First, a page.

Meh… I am a bit lazy, and I really should do stuff other than weekly shonens, but these seem to be popular, and I am a whore, so oh well. OH, and don’t get used to the images, I felt generous this time around.
So, it would appear that not only is Ichigo badass, but so is Urahara. I think we are meant to pity Aizen at this point, the poor guy thought he was evolving once more, but as it turns out he wasn’t, he was only being sealed. The hougyouko obviously betrayed him, and as per Shonen guidelines Ichigo obviously didn’t kill him. I was worried about how Aizen would be taken care, he couldn’t be killed by Ichigo as that would send a wrong message to the kids, and he really shouldn’t have survived. I suppose the only other options were being killed by someone else (or his own arrogance), and being sealed. Kubo decided to go with the seal, most likely because Aizen had been shown to be invincible earlier. It was upsetting to see Ichigo lose his powers so soon, and even though he said he lost his shinigami powers, I think that entails to his hollow ones as well (mostly because he couldn’t fight back, and tensa Zangetsu was both hollow and shinigami.). I am now 99.9999999% sure the manga is not ending, Urahara mentioned the king in a very interesting manner, like he his some super important dude or something. As for Aizen, I feel sorry for the fool, judging from his last rant, he didn’t really want power, he just wanted to be free of the Soul King’s influence, or something like that. I bet all of this started back when Aizen was told about squad 0, speaking of the past Shinji (if I recall his name correctly), really should have been here to finish up his old lieutenant.
Sigh, I guess there is a reason why the term “narutard” was invented. I read so many comments of people qqing about nothing happening, something doesn’t always need to happen you know. In most shonens the plot is just there to aid in character development, so if character development can be had without a plot change, then so be it. Anyways, let’s go back to the chapter. It was great, I was thoroughly moved by Konan’s past. The Konan-Yahiko kiss while Nagato stood outside was really sweet. I knew Yahiko was the one she liked! The frog suits got many giggles out of me as well, and the end with the paper thing was a very nice touch. Madara’s new look has once again split the Naruto fan verse (I still don’t get what makes Madara that special), I personally liked the new look. I know last time, I had a long rant about Naruto, but this chapter made me happy. In my opinion one of Kishi’s best talents is the amount of emotion he adds to certain character, especially the villains. This chapter made me feel like I was reading a manga about ninjas again. Nagato and Konan only did what they did, because it was their ninja way, and the flashback was all ninja. I mean they friggin used secret passageways, that’s pure ninja right there! Oh, and the pictures of their training/battles were also quite ninja esque. Even though I know it’s just his appearance, Madara also looked like a badass ninja, and not the overpowered douche bag he actually is. I wonder if Kishi’s one shot is going to be any good.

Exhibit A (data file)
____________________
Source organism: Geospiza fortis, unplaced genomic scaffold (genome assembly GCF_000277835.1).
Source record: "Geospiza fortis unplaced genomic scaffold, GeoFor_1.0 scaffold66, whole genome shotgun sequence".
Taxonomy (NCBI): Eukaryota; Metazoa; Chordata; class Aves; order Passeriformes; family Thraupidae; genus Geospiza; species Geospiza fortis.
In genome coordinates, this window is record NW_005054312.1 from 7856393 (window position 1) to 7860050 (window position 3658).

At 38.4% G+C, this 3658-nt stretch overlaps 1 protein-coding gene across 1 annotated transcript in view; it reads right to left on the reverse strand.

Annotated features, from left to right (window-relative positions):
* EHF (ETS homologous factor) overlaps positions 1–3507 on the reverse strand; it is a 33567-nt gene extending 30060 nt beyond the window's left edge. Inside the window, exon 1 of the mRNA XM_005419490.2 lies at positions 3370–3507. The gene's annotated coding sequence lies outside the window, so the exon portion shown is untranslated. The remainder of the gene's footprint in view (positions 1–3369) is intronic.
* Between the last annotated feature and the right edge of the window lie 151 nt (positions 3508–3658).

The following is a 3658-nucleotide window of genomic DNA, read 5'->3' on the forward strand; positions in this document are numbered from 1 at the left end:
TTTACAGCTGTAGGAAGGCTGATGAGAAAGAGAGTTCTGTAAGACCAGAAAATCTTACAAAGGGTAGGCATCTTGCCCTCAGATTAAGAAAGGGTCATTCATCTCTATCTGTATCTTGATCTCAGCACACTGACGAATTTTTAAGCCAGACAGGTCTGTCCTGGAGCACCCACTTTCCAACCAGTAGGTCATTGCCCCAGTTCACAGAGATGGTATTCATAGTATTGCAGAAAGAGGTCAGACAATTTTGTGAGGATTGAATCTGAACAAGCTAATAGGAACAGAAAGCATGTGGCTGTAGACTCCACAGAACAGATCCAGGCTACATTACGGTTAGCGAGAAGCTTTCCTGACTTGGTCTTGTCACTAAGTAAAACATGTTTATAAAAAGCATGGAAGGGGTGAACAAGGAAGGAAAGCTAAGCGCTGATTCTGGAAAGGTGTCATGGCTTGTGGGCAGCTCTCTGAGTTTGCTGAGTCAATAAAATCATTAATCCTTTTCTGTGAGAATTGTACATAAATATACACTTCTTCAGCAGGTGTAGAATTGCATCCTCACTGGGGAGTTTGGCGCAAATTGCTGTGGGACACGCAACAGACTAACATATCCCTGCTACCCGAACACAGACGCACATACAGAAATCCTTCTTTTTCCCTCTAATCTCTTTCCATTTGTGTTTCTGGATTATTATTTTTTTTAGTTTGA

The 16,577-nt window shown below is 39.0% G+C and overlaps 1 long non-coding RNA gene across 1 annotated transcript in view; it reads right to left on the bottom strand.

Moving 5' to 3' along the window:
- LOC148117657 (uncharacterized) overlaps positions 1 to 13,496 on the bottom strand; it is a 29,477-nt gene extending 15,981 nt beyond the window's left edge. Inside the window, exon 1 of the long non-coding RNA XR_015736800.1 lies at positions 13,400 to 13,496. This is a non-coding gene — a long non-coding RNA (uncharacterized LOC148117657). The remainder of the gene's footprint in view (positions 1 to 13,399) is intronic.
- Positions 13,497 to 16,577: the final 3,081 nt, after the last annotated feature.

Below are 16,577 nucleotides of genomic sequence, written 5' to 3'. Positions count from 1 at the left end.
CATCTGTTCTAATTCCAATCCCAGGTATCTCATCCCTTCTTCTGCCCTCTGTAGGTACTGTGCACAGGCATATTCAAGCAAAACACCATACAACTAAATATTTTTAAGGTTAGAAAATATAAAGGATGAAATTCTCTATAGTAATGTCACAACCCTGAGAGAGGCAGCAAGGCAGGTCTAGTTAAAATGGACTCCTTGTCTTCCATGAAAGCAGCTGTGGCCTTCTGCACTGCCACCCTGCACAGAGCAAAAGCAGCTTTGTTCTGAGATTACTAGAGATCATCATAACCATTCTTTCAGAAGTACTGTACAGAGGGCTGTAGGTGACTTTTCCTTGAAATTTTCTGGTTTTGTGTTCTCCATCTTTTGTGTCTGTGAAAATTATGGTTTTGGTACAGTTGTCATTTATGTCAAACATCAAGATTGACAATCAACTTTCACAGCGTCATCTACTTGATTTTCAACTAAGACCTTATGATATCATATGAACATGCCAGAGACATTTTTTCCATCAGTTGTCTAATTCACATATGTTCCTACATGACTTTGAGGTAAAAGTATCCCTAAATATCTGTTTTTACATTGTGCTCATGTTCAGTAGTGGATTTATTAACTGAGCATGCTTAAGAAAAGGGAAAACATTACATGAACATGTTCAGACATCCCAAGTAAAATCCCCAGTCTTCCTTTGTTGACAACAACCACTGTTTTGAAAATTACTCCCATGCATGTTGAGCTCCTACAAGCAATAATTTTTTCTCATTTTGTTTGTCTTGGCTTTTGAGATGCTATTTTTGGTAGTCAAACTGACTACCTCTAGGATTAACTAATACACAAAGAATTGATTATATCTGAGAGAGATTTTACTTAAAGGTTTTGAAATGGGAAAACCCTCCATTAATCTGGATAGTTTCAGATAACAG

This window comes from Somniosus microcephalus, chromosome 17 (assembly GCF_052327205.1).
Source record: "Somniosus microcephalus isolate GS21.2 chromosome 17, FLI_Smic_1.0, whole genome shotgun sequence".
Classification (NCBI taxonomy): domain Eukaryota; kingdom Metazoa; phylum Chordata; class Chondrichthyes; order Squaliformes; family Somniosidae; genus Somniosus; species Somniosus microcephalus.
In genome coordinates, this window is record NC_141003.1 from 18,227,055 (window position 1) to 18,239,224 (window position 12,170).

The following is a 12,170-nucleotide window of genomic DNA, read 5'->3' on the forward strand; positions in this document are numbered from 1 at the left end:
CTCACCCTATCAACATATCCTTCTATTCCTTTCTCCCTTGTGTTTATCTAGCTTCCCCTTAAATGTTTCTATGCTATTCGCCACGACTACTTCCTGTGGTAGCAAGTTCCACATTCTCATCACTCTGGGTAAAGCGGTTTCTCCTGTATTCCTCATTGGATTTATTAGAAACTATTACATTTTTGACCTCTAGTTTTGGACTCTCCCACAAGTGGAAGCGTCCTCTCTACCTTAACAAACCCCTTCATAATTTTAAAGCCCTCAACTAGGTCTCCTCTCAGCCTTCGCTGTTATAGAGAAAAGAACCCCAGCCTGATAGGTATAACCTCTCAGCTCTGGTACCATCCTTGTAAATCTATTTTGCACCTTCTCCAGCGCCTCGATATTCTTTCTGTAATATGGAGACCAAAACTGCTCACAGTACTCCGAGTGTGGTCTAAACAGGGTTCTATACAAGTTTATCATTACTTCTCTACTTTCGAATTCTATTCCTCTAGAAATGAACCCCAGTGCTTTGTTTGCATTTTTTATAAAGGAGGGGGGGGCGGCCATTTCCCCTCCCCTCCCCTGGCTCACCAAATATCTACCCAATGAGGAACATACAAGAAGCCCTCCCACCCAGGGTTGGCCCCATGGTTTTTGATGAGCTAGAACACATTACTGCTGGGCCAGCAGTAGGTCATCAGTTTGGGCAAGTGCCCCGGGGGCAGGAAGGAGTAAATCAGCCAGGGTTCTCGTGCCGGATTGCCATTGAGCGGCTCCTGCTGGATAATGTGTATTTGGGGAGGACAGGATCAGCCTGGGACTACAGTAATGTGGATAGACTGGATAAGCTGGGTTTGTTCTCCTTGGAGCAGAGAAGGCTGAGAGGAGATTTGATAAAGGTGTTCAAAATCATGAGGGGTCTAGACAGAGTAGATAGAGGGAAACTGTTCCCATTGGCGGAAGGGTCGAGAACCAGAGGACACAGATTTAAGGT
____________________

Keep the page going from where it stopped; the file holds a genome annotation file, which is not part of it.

Yeah, I know this isn’t “weekly”, but whatever.
I was hoping it would take place after Ed’s children had been born, but whatever. This was still a nice gaiden, it did little to add to the story(the characters in this manga were already quite developed, we just had a few story things to sort out), but it was still nice. It was nice to get a peek into Ed and Al’s new life, and it was also nice to see Al’s armor again. Watching Al’s armor get torn apart was a bit saddening as well, that armor was like a staple piece of the manga, it defined the manga. Within the manga itself, I suppose the end of the armor, and it’s subsequent usage in automail/bird nesting symbolizes the cycle of life. Everything dies, but every time something dies, it helps nurture life somewhere else. But to me, as a manga reader,the loss of the armor kind of symbolizes the final end of this manga. The helmet providing refuge for the birds though, kind of symbolizes how even though the manga has ended, it’s remnants might just help others grow. FMA was one of the most influential shonens of all time, it might not have been as popular as the infamous Dragon Ball, but it was influential in a different sort of way. FMA showed that even tales of fantasy can showcase real human beings, humans who struggle onward through rough waters for their dreams. The FMA characters don’t dream because of ambition or desire, but because those dreams are the only things keeping them alive. For creating a brilliant manga with such real characters (and some great art!), Hiromu Arakawa must be praied greatly. My only regret in regard to FMA is that I didn’t read it until after it had finished (I had watched the entire first season though).